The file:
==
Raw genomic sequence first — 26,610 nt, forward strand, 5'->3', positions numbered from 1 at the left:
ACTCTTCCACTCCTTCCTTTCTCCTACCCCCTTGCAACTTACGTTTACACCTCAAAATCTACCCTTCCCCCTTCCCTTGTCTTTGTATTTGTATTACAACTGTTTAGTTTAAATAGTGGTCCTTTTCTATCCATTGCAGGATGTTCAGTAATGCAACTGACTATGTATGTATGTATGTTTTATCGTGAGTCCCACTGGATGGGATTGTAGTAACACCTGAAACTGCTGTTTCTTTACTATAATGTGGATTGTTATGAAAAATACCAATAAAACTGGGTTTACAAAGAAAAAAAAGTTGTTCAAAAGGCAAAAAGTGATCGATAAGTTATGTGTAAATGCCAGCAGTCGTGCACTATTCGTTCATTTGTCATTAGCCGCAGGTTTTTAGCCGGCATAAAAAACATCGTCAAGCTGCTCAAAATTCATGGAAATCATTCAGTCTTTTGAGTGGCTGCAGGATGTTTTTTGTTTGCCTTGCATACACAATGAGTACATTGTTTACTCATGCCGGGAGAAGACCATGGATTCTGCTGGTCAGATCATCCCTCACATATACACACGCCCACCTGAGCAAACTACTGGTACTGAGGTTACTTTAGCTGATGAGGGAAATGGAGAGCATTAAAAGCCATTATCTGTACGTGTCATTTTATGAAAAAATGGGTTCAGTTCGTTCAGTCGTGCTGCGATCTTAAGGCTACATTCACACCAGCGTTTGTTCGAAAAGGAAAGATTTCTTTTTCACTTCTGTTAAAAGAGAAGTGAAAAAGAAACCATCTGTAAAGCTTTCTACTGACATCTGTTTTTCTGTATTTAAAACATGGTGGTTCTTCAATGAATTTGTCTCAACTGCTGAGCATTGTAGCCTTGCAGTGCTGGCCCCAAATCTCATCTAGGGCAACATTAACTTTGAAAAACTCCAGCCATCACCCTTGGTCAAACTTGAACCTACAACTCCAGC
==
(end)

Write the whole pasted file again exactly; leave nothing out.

Raw genomic sequence first — 26,610 nt, forward strand, 5'->3', positions numbered from 1 at the left:
ACTCTTCCACTCCTTCCTTTCTCCTACCCCCTTGCAACTTACGTTTACACCTCAAAATCTACCCTTCCCCCTTCCCTTGTCTTTGTATTTGTATTACAACTGTTTAGTTTAAATAGTGGTCCTTTTCTATCCATTGCAGGATGTTCAGTAATGCAACTGACTATGTATGTATGTATGTTTTATCGTGAGTCCCACTGGATGGGATTGTAGTAACACCTGAAACTGCTGTTTCTTTACTATAATGTGGATTGTTATGAAAAATACCAATAAAACTGGGTTTACAAAGAAAAAAAAGTTGTTCAAAAGGCAAAAAGTGATCGATAAGTTATGTGTAAATGCCAGCAGTCGTGCACTATTCGTTCATTTGTCATTAGCCGCAGGTTTTTAGCCGGCATAAAAAACATCGTCAAGCTGCTCAAAATTCATGGAAATCATTCAGTCTTTTGAGTGGCTGCAGGATGTTTTTTGTTTGCCTTGCATACACAATGAGTACATTGTTTACTCATGCCGGGAGAAGACCATGGATTCTGCTGGTCAGATCATCCCTCACATATACACACGCCCACCTGAGCAAACTACTGGTACTGAGGTTACTTTAGCTGATGAGGGAAATGGAGAGCATTAAAAGCCATTATCTGTACGTGTCATTTTATGAAAAAATGGGTTCAGTTCGTTCAGTCGTGCTGCGATCTTAAGGCTACATTCACACCAGCGTTTGTTCGAAAAGGAAAGATTTCTTTTTCACTTCTGTTAAAAGAGAAGTGAAAAAGAAACCATCTGTAAAGCTTTCTACTGACATCTGTTTTTCTGTATTTAAAACATGGTGGTTCTTCAATGAATTTGTCTCAACTGCTGAGCATTGTAGCCTTGCAGTGCTGGCCCCAAATCTCATCTAGGGCAACATTAACTTTGAAAAACTCCAGCCATCACCCTTGGTCAAACTTGAACCTACAACTCCAGC